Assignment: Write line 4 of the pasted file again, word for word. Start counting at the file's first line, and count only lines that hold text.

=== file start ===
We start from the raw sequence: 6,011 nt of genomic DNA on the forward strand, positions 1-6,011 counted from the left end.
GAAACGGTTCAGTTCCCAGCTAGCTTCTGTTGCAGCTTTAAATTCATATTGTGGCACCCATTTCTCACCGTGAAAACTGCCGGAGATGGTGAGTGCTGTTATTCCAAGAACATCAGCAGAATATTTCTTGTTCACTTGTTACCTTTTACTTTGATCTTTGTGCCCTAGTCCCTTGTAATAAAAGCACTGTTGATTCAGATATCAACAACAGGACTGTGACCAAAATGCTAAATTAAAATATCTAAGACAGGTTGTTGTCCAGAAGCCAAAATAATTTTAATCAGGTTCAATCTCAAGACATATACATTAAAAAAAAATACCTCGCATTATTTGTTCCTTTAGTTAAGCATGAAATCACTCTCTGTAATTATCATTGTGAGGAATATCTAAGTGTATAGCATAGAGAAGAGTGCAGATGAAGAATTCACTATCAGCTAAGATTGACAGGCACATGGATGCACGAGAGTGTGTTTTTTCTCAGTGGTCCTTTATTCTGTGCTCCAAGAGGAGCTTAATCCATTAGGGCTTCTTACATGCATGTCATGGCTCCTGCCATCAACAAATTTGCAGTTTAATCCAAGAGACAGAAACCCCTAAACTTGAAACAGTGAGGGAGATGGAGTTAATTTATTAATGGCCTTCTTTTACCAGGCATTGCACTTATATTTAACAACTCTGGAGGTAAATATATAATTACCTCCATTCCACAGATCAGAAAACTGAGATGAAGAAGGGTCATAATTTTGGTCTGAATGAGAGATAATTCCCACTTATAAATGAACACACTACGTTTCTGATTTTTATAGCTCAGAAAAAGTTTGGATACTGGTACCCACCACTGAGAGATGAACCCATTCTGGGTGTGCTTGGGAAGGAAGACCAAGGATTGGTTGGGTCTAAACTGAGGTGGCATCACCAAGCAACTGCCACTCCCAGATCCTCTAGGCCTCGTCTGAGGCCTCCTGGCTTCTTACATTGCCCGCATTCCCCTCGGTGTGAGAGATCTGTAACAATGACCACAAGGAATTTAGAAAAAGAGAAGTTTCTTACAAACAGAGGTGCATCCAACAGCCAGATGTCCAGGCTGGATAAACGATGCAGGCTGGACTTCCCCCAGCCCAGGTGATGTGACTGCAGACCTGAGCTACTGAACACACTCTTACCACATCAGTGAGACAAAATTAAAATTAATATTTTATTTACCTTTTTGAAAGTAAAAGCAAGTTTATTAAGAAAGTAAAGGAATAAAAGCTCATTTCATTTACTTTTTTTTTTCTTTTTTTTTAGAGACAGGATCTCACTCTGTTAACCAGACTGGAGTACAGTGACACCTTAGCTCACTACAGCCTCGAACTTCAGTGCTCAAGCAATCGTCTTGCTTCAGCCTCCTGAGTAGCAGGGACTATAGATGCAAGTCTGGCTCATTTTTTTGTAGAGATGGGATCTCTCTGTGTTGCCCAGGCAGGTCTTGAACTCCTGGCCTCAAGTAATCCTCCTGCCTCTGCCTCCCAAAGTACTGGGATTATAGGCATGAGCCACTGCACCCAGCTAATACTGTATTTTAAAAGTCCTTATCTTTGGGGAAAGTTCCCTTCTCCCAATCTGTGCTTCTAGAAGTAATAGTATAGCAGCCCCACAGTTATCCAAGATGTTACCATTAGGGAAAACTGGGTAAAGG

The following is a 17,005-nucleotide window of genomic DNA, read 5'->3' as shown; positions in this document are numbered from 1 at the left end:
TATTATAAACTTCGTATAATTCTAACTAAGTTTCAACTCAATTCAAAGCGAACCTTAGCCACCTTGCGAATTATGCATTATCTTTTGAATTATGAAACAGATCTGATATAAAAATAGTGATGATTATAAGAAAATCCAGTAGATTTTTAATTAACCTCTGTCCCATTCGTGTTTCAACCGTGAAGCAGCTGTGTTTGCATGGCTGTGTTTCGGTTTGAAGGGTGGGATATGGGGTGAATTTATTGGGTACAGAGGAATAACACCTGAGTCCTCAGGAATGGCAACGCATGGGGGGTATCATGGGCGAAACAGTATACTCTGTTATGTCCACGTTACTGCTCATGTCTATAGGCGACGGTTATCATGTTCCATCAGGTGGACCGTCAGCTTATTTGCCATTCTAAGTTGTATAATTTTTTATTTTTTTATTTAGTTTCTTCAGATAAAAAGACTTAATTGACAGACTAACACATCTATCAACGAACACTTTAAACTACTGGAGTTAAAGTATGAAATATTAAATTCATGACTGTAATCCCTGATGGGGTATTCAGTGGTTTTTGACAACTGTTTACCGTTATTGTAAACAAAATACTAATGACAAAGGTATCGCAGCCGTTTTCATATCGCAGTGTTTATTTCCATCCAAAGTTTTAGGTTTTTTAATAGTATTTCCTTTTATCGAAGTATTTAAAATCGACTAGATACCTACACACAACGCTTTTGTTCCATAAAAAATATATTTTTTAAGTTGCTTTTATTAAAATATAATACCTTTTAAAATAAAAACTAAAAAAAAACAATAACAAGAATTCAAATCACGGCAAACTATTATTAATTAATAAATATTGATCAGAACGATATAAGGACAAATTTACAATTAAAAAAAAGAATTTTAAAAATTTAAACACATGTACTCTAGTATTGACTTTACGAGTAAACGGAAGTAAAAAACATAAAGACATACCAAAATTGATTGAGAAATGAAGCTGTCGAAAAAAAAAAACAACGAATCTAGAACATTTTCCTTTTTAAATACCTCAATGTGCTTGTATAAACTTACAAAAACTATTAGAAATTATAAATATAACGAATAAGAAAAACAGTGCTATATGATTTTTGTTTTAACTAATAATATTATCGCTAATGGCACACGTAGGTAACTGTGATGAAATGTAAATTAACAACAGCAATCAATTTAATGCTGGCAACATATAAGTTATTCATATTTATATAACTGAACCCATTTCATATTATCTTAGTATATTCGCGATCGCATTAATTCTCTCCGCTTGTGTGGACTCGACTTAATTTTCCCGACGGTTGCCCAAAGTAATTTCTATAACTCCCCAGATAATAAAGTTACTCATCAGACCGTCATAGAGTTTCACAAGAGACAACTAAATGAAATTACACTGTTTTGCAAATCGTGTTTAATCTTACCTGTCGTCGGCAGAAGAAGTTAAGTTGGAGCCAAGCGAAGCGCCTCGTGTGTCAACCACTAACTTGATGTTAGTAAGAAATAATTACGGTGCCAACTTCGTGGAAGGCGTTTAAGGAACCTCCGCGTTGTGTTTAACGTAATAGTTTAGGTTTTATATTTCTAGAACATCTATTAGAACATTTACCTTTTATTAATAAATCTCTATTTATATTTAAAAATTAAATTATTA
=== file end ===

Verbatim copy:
TATTATAAACTTCGTATAATTCTAACTAAGTTTCAACTCAATTCAAAGCGAACCTTAGCCACCTTGCGAATTATGCATTATCTTTTGAATTATGAAACAGATCTGATATAAAAATAGTGATGATTATAAGAAAATCCAGTAGATTTTTAATTAACCTCTGTCCCATTCGTGTTTCAACCGTGAAGCAGCTGTGTTTGCATGGCTGTGTTTCGGTTTGAAGGGTGGGATATGGGGTGAATTTATTGGGTACAGAGGAATAACACCTGAGTCCTCAGGAATGGCAACGCATGGGGGGTATCATGGGCGAAACAGTATACTCTGTTATGTCCACGTTACTGCTCATGTCTATAGGCGACGGTTATCATGTTCCATCAGGTGGACCGTCAGCTTATTTGCCATTCTAAGTTGTATAATTTTTTATTTTTTTATTTAGTTTCTTCAGATAAAAAGACTTAATTGACAGACTAACACATCTATCAACGAACACTTTAAACTACTGGAGTTAAAGTATGAAATATTAAATTCATGACTGTAATCCCTGATGGGGTATTCAGTGGTTTTTGACAACTGTTTACCGTTATTGTAAACAAAATACTAATGACAAAGGTATCGCAGCCGTTTTCATATCGCAGTGTTTATTTCCATCCAAAGTTTTAGGTTTTTTAATAGTATTTCCTTTTATCGAAGTATTTAAAATCGACTAGATACCTACACACAACGCTTTTGTTCCATAAAAAATATATTTTTTAAGTTGCTTTTATTAAAATATAATACCTTTTAAAATAAAAACTAAAAAAAAACAATAACAAGAATTCAAATCACGGCAAACTATTATTAATTAATAAATATTGATCAGAACGATATAAGGACAAATTTACAATTAAAAAAAAGAATTTTAAAAATTTAAACACATGTACTCTAGTATTGACTTTACGAGTAAACGGAAGTAAAAAACATAAAGACATACCAAAATTGATTGAGAAATGAAGCTGTCGAAAAAAAAAAACAACGAATCTAGAACATTTTCCTTTTTAAATACCTCAATGTGCTTGTATAAACTTACAAAAACTATTAGAAATTATAAATATAACGAATAAGAAAAACAGTGCTATATGATTTTTGTTTTAACTAATAATATTATCGCTAATGGCACACGTAGGTAACTGTGATGAAATGTAAATTAACAACAGCAATCAATTTAATGCTGGCAACATATAAGTTATTCATATTTATATAACTGAACCCATTTCATATTATCTTAGTATATTCGCGATCGCATTAATTCTCTCCGCTTGTGTGGACTCGACTTAATTTTCCCGACGGTTGCCCAAAGTAATTTCTATAACTCCCCAGATAATAAAGTTACTCATCAGACCGTCATAGAGTTTCACAAGAGACAACTAAATGAAATTACACTGTTTTGCAAATCGTGTTTAATCTTACCTGTCGTCGGCAGAAGAAGTTAAGTTGGAGCCAAGCGAAGCGCCTCGTGTGTCAACCACTAACTTGATGTTAGTAAGAAATAATTACGGTGCCAACTTCGTGGAAGGCGTTTAAGGAACCTCCGCGTTGTGTTTAACGTAATAGTTTAGGTTTTATATTTCTAGAACATCTATTAGAACATTTACCTTTTATTAATAAATCTCTATTTATATTTAAAAATTAAATTATTA